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Individual Highlight

Precision Targeting of Surveys to Eradicate the Asian Longhorned Beetle

Photo of The surface of the graph shows the probability of finding the Asian longhorned beetle within the infested area around Worcester, MA. Risk is estimated on a hectare scale. R. Talbot Trotter, U.S. Department of Agriculture Forest Service.The surface of the graph shows the probability of finding the Asian longhorned beetle within the infested area around Worcester, MA. Risk is estimated on a hectare scale. R. Talbot Trotter, U.S. Department of Agriculture Forest Service.Snapshot : Using data collected by the U.S. Department of Agriculture Animal and Plant Health Inspection Service’s Asian Longhorned Beetle Eradication Program, Forest Service research shows the potential to identify local patterns of dispersal by the beetle and target survey efforts.

Principal Investigators(s) :
Trotter, III, R. Talbot 
Research Location : New York, N.Y., Worcester, Mass., Bethel, Ohio
Research Station : Northern Research Station (NRS)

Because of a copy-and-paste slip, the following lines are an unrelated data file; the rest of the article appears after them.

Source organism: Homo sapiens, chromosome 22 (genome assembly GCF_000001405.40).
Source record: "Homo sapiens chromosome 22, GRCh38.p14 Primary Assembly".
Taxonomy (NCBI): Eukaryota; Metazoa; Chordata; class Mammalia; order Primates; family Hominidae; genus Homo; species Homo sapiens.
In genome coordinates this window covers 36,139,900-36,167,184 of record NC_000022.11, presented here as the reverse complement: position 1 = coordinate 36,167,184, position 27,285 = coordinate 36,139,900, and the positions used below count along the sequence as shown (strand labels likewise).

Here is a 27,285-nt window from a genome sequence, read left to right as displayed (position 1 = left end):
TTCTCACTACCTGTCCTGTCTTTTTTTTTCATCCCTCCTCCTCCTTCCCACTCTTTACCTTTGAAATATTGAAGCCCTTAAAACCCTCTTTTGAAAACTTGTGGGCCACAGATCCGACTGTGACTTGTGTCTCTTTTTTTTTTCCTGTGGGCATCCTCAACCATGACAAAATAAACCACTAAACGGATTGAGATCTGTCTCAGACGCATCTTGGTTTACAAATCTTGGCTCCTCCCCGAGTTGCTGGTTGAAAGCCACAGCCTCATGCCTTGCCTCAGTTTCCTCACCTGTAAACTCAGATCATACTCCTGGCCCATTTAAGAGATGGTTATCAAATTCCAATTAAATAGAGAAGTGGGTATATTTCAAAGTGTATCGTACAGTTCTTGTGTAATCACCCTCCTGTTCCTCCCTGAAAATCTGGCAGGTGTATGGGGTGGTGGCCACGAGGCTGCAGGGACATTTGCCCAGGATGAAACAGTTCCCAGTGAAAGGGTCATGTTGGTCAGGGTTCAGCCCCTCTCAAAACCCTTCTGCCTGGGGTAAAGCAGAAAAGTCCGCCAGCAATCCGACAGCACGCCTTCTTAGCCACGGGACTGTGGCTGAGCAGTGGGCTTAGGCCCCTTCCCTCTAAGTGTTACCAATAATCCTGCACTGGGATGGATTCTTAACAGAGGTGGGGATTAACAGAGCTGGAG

Year : 2016
Highlight ID : 1061

Summary

When a breeding population of an invasive species becomes established in a novel environment, management tools often focus on either eradication of the species or slowing its spread. In either situation, it is necessary to understand how the organism moves through the landscape, and translate that knowledge into an assessment of risk to the surrounding landscape. Here, Forest Service researchers used data collected by the Asian Longhorned Beetle Eradication Program, which is operated by the U.S. Department of Agriculture Animal and Plant Health Inspection Service’s (APHIS) Plant Protection and Quarantine Program, to identify patterns of spread around existing infestations using simple graph theory and show how this data can be customized to local infestations to prioritize surveys and manage risk on a hectare-by-hectare basis. The results show that Asian longhorned beetle spread within an infestation does not occur randomly, and that patterns of spread among infestations vary. This approach represents a new and valuable use of existing data, and highlights the utility of interagency and interdepartmental collaboration in addressing complex environmental challenges.

Forest Service Partners

External Partners

 
  • U.S. Department of Agriculture Animal and Plant Health Inspection Service’s Plant Protection and Quarantine Program

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